A few words about the author
(by the author)
Several people have asked me a
variation of the question: “Why should we take any notice of anything
The point being, I suppose, that I’m not distinguished in any
particular field; not as a writer, not as an economist, not even as a
journalist, though I’ve worked in journalism for over thirty years.
But the reader of course wants to know what qualifies the author to
break what might appear to be new ground in such an old subject as
economics. All I can say is I stumbled across something that set me off
on a line of thinking that most economists might consider too
simplistic. I studied economics in the days before it developed into a
complex pseudo-science, dominated by computer models that, as we have
recently seen, don’t work.
They don’t work because economics is concerned primarily with human
behavior, and we don’t always do the logical thing. We don’t always
react in a predictable way to events; circumstances change, we learn
and adapt, the world evolves. But there again, there are some
fundamental principles that never change, which is of course one of the
main points of my book.
My area of expertise, or the closest I come to such a thing, is the
interpretation of data and the illustration of such information in
graphic form, accompanied by words that preferably make some kind of
sense. And for three decades this ability earned me a good wage at
various British and US newspapers, from the Daily Telegraph and the
Independent to the Geographical magazine, Wall Street Journal, Economist and the Financial Times, the latter during
the boom years leading up to the crash.
When the continuing decline of the newspaper industry led to my
third redundancy, I quit the business altogether and moved with my
family to rural France, where I renovated an old farmhouse and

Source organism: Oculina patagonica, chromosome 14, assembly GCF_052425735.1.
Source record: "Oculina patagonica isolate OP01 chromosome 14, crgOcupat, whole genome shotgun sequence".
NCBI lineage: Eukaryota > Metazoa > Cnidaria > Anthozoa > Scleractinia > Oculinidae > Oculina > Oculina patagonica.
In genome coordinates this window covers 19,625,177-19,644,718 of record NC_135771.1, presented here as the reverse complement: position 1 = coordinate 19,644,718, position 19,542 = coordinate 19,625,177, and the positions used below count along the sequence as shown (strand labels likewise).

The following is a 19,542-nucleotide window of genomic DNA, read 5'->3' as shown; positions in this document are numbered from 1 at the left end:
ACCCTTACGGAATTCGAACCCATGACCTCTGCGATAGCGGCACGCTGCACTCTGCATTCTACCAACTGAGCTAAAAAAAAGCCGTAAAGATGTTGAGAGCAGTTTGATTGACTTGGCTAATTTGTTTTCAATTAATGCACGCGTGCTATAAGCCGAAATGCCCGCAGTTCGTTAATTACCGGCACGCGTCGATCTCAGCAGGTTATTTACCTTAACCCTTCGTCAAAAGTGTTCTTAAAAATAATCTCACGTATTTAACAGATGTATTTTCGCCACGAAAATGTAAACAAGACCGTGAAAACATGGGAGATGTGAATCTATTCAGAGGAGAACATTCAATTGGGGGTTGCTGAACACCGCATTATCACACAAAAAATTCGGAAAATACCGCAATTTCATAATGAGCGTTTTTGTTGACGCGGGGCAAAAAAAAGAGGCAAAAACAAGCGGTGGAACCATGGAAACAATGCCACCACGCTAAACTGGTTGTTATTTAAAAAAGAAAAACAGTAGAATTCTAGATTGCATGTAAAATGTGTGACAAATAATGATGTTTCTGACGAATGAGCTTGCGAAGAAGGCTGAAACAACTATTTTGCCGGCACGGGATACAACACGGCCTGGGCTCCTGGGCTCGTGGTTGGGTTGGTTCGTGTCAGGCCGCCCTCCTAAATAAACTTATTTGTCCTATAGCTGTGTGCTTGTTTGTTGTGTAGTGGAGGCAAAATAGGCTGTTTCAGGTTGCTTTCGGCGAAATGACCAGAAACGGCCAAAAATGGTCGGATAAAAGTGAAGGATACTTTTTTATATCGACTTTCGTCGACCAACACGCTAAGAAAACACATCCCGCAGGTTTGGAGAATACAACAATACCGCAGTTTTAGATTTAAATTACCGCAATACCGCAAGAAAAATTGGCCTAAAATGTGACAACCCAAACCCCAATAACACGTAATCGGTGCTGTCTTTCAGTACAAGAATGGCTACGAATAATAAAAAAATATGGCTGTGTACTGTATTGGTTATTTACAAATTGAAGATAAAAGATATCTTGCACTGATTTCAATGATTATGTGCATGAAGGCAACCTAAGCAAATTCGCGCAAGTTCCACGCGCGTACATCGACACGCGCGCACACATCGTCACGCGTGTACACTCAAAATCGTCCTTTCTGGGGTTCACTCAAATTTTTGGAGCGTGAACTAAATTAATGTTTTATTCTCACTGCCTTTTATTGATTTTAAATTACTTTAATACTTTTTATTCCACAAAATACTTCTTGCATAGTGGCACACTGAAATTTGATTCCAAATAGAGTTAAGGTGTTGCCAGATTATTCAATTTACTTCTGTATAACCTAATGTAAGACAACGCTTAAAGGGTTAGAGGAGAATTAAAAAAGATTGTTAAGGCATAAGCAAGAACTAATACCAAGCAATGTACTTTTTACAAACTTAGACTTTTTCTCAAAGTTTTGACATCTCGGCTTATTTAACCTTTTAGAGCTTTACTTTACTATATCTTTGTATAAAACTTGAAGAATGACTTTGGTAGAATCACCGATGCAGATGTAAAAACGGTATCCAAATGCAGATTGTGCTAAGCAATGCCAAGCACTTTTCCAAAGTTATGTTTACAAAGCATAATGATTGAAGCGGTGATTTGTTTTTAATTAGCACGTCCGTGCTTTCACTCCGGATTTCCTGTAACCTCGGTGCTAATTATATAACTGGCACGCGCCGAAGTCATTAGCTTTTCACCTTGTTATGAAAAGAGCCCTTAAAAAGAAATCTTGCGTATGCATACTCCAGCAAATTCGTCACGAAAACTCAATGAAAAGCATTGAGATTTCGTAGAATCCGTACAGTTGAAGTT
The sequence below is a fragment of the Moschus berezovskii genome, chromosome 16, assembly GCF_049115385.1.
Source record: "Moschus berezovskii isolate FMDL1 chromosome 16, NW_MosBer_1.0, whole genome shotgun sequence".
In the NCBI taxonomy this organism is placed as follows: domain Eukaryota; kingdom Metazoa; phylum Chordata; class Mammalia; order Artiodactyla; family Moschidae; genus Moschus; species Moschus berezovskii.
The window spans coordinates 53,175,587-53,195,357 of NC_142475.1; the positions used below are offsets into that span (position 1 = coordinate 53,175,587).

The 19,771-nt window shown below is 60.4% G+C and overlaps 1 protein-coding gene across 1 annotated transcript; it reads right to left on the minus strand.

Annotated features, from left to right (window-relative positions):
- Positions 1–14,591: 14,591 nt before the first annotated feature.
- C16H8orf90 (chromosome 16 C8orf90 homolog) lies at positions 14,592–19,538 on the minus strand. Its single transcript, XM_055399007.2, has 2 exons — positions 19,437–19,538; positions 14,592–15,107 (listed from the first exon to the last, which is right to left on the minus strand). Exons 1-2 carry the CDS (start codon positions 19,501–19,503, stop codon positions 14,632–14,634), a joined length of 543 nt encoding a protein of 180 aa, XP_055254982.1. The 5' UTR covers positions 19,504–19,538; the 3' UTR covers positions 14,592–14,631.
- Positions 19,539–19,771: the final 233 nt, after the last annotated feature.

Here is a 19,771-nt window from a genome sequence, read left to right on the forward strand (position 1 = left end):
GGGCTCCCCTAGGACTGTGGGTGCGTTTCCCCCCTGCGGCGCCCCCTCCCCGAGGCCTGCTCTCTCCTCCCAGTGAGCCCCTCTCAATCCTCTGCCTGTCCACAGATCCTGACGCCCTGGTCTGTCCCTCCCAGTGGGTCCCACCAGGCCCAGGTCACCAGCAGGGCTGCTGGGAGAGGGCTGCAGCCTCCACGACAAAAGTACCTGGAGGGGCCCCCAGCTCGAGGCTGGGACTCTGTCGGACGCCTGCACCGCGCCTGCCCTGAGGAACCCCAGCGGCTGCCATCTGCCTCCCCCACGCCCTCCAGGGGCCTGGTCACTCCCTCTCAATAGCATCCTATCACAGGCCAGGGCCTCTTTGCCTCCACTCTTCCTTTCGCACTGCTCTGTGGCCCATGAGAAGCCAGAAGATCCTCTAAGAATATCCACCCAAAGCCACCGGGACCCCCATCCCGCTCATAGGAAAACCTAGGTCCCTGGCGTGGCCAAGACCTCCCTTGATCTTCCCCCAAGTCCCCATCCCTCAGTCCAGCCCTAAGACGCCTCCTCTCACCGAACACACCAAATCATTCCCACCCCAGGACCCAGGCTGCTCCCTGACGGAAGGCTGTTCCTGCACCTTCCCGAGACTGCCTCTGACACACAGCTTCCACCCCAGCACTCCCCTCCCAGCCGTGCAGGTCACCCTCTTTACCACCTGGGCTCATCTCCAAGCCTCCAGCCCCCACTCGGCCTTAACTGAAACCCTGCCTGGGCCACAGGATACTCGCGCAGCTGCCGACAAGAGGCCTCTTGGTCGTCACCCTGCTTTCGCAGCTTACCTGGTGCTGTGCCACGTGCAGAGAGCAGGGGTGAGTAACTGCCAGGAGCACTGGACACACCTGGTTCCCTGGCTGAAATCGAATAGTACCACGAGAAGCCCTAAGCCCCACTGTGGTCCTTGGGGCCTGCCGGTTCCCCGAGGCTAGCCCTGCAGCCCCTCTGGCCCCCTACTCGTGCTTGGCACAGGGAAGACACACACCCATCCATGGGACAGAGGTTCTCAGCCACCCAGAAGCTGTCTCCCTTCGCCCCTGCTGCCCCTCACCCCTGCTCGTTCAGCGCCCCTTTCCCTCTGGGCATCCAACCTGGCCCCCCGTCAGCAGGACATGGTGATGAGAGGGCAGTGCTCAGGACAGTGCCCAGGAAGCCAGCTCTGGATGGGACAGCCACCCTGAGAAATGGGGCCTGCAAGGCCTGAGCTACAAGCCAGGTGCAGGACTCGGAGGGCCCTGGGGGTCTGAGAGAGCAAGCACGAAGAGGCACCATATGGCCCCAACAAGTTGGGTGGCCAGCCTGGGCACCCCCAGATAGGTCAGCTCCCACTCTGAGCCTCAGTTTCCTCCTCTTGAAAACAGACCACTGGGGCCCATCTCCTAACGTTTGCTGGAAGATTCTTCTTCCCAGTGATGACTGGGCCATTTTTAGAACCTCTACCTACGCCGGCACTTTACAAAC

attempted, without much success, to make a living from painting. It
helped, I think, to
get away from the city, to live amongst the farmers and get a feel for
a kind of life that most people don’t really see anymore; a kind of
life where people go quietly about their business, oblivious to the
roar of the rat-race and the madness of the media. The kind of life, in
fact, that most of the world lived, until recently.
But really it doesn’t matter what I’ve done in my life. What matters to
the reader is this book. Does it make sense? And even if it does make
sense, will it make any difference to anything?
I’ve read a great deal over the years that must have contributed to
this book in some way; far too much to list or even to remember. A
couple of classics come to mind: The Affluent Society, by JK Galbraith,
and the somewhat more radical Small is Beautiful, by EF Schumacher.
I have made much use of the online databases of various organizations,
from the American Bureau of Labor Statistics to the World Bank: all
source material used for this book is as quoted in the text, or on the
charts. I have done my best to verify data and be as accurate as
possible, but it must be accepted that not all statistics are
particularly true. Some might even be damned lies.